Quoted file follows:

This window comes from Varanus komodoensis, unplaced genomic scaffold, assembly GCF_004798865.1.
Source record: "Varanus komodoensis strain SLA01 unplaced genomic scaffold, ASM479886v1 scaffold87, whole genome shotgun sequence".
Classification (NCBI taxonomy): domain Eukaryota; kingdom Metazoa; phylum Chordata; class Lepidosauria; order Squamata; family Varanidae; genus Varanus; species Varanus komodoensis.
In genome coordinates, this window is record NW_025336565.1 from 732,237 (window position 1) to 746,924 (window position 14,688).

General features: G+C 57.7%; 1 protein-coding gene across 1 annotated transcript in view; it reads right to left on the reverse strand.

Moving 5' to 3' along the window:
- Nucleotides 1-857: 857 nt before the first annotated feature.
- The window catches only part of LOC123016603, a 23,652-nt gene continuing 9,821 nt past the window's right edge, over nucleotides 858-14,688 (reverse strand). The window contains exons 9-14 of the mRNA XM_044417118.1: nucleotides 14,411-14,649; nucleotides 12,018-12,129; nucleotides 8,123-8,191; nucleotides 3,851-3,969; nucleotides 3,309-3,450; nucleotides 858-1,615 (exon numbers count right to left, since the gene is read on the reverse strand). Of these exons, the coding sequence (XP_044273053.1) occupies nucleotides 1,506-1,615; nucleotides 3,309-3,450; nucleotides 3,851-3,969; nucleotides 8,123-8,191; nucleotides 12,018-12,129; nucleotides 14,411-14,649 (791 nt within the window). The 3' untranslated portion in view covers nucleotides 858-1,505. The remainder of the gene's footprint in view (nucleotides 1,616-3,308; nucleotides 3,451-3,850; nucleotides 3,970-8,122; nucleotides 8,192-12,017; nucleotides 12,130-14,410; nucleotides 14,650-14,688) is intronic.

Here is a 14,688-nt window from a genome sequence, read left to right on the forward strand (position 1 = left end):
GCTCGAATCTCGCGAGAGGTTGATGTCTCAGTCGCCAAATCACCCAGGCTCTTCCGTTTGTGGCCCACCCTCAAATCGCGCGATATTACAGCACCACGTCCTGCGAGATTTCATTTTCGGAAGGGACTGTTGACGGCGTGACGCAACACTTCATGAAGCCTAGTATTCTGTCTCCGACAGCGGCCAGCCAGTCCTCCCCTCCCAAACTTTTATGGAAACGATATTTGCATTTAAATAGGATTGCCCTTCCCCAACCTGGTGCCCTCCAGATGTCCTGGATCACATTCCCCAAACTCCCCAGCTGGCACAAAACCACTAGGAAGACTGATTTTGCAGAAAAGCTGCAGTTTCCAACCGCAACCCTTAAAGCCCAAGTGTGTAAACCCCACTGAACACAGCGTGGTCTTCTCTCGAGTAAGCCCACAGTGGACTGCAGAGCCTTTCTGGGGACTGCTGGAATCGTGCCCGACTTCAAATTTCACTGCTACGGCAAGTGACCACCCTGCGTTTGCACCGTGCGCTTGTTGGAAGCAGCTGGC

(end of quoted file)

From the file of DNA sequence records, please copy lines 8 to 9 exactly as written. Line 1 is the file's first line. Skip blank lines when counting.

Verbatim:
- The window catches only part of LOC123016603, a 23,652-nt gene continuing 9,821 nt past the window's right edge, over nucleotides 858-14,688 (reverse strand). The window contains exons 9-14 of the mRNA XM_044417118.1: nucleotides 14,411-14,649; nucleotides 12,018-12,129; nucleotides 8,123-8,191; nucleotides 3,851-3,969; nucleotides 3,309-3,450; nucleotides 858-1,615 (exon numbers count right to left, since the gene is read on the reverse strand). Of these exons, the coding sequence (XP_044273053.1) occupies nucleotides 1,506-1,615; nucleotides 3,309-3,450; nucleotides 3,851-3,969; nucleotides 8,123-8,191; nucleotides 12,018-12,129; nucleotides 14,411-14,649 (791 nt within the window). The 3' untranslated portion in view covers nucleotides 858-1,505. The remainder of the gene's footprint in view (nucleotides 1,616-3,308; nucleotides 3,451-3,850; nucleotides 3,970-8,122; nucleotides 8,192-12,017; nucleotides 12,130-14,410; nucleotides 14,650-14,688) is intronic.

Here is a 14,688-nt window from a genome sequence, read left to right on the forward strand (position 1 = left end):